Figures of Power: Starts September 22

Two teachers, six Friday mornings: A special class from Mary Lounsbury and Gwen Diehn.

Where does the power come from in a powerful work of art? Is it your great skill and intention as an artist that puts it there? Yes, it is, but there’s more to it than that: Powerful vision requires seeing beyond the self. This class is about establishing a practice of creative engagement with the world beyond the self. Power Figures can be thought of as focal containers for spiritual or emotional energy. We will explore the creation of such forms as a means of dialogue with the unconscious, the Other and the unknown.

“Other” is simply “that which I don’t identify as me.” It includes the unconscious, and also the soil I’m sitting on, the person next to me, the breeze on my skin and a thought or impulse that comes to me out of nowhere. In between “Self” and “Other” is a third place: This is the space of possibility, where we don’t know if it’s you or me, real or pretend, drive or daimon---and, most crucially, in this space, we don’t try to resolve these questions into true/false or you/me, but allow the unknown to remain ambiguous. This is a place of paradox and play, where conversation and communication flourish, and this is where imagination enters and ideas come into form.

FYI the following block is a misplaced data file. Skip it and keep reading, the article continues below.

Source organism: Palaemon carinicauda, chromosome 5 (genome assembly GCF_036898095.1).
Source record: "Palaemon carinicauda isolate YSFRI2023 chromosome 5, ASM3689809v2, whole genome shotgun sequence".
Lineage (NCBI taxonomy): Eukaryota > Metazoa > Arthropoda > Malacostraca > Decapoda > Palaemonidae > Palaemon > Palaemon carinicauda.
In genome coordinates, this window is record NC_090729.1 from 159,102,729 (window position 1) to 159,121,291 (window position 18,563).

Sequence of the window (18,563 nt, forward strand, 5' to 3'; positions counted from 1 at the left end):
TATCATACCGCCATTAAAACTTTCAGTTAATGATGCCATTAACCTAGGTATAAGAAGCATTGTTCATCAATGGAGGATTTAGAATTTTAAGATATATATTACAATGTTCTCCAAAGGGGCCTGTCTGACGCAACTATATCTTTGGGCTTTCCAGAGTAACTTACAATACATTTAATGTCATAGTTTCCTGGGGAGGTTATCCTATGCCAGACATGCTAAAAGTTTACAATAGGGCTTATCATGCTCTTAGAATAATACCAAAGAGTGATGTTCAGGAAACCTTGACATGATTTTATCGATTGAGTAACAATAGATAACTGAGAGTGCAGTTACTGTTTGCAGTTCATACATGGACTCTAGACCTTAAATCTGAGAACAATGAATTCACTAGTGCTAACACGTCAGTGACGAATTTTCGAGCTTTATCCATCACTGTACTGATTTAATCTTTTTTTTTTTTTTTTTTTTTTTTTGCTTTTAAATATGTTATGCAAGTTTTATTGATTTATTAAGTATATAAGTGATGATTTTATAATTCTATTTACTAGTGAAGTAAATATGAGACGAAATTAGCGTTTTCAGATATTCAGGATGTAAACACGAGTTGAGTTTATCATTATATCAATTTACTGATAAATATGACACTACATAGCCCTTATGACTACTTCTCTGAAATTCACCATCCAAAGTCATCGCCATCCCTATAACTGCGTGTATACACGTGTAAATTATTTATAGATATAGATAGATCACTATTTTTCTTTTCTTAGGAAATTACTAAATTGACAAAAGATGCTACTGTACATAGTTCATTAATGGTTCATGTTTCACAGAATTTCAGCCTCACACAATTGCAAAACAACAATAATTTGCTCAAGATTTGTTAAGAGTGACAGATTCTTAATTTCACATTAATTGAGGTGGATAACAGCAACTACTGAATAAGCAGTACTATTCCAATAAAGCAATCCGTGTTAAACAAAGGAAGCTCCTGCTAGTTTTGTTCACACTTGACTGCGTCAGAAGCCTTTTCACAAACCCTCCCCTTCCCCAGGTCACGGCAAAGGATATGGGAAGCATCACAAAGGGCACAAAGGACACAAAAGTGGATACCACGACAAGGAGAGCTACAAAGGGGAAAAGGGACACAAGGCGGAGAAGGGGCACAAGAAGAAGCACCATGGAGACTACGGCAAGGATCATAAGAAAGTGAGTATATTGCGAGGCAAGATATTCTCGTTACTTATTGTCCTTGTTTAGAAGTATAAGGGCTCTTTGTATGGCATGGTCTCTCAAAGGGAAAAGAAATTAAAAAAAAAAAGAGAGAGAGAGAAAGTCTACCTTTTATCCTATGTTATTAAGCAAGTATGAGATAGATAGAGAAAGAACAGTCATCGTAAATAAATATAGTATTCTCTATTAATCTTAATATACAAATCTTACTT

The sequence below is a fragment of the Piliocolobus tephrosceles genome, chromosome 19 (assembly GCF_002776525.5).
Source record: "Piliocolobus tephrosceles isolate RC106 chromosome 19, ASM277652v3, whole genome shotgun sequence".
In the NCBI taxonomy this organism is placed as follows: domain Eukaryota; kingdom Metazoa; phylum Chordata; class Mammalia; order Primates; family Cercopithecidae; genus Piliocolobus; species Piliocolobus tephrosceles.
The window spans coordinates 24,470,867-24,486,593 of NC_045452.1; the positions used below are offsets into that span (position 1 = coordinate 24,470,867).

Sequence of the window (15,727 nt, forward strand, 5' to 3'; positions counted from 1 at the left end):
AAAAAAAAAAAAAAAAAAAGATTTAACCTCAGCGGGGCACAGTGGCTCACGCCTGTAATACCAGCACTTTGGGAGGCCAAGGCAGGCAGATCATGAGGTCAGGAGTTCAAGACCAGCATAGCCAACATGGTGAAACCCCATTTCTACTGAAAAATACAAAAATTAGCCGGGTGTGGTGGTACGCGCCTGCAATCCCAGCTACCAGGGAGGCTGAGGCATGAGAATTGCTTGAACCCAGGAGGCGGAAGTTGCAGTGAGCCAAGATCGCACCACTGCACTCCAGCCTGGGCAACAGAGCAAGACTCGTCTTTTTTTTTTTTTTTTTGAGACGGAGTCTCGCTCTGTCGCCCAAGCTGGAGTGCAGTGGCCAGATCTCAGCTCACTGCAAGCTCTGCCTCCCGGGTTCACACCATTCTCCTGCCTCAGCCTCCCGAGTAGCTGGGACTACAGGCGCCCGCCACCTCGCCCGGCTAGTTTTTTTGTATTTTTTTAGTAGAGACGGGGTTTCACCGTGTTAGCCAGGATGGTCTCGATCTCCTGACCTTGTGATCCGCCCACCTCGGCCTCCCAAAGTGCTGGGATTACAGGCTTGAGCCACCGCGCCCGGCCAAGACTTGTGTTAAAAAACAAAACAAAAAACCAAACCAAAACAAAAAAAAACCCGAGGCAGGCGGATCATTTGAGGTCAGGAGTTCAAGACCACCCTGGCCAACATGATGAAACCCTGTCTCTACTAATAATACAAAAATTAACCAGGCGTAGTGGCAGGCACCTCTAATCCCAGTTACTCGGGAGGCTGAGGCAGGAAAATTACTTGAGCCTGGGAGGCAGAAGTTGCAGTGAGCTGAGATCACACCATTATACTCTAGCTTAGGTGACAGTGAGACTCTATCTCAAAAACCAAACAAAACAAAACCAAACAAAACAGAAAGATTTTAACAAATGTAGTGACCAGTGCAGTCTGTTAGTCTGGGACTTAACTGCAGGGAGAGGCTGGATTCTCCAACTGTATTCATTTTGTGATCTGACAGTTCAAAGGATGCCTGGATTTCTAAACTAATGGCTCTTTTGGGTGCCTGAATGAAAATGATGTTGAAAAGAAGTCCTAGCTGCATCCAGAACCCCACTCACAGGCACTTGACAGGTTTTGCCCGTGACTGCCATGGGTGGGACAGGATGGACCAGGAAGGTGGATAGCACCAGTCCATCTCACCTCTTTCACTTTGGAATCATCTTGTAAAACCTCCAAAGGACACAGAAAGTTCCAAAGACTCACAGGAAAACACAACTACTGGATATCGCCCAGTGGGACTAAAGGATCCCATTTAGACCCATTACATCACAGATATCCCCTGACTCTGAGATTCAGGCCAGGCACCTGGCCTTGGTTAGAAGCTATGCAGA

For artist and non-artist alike, this work of opening awareness to creative imaginal dialogue is nourishing. It has the potential to infuse our daily lives with a sense of connection and unfolding meaning. Artists will find that this practice enriches your body of work, deepening your relationship to an ever-present source of personally meaningful content.

We will meet at various outside locations in the Asheville area and at the BookWorks studio. Beginning in conversation with the landscape and the unknown, we will create primitive* forms out of found materials. Over the course of 6 weeks there will be opportunity to work with a variety of materials and forms, with the option to develop two or three works in greater depth. While inspired by the artifacts and understandings of many cultures, our intent is not to appropriate the work of others. Rather it is to be present and aware as we use the creative process to give form to our own imaginal experiences.

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*Primitive here meaning:     
- apparently arising from unconscious needs or desires and unaffected by objective reasoning    - of a simple, direct style of art that deliberately rejects sophisticated artistic techniques.